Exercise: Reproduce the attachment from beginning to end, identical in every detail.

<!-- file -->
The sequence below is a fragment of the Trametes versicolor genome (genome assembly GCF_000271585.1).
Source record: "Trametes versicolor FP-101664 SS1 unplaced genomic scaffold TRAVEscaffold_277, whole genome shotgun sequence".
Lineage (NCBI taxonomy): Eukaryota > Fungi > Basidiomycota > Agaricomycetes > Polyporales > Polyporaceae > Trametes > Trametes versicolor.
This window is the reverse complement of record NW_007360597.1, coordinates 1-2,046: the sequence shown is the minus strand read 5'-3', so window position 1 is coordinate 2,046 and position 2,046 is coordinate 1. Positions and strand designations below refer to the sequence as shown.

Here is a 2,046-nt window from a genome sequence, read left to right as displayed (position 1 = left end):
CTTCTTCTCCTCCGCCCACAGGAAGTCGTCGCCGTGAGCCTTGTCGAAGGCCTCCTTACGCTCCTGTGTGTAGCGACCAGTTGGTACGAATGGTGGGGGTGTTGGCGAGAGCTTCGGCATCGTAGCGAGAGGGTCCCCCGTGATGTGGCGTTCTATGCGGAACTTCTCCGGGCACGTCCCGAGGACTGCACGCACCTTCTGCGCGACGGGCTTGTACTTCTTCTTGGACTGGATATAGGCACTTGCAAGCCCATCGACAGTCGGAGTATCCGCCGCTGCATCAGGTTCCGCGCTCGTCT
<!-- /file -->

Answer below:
The sequence below is a fragment of the Trametes versicolor genome (genome assembly GCF_000271585.1).
Source record: "Trametes versicolor FP-101664 SS1 unplaced genomic scaffold TRAVEscaffold_277, whole genome shotgun sequence".
Lineage (NCBI taxonomy): Eukaryota > Fungi > Basidiomycota > Agaricomycetes > Polyporales > Polyporaceae > Trametes > Trametes versicolor.
This window is the reverse complement of record NW_007360597.1, coordinates 1-2,046: the sequence shown is the minus strand read 5'-3', so window position 1 is coordinate 2,046 and position 2,046 is coordinate 1. Positions and strand designations below refer to the sequence as shown.

Here is a 2,046-nt window from a genome sequence, read left to right as displayed (position 1 = left end):
CTTCTTCTCCTCCGCCCACAGGAAGTCGTCGCCGTGAGCCTTGTCGAAGGCCTCCTTACGCTCCTGTGTGTAGCGACCAGTTGGTACGAATGGTGGGGGTGTTGGCGAGAGCTTCGGCATCGTAGCGAGAGGGTCCCCCGTGATGTGGCGTTCTATGCGGAACTTCTCCGGGCACGTCCCGAGGACTGCACGCACCTTCTGCGCGACGGGCTTGTACTTCTTCTTGGACTGGATATAGGCACTTGCAAGCCCATCGACAGTCGGAGTATCCGCCGCTGCATCAGGTTCCGCGCTCGTCT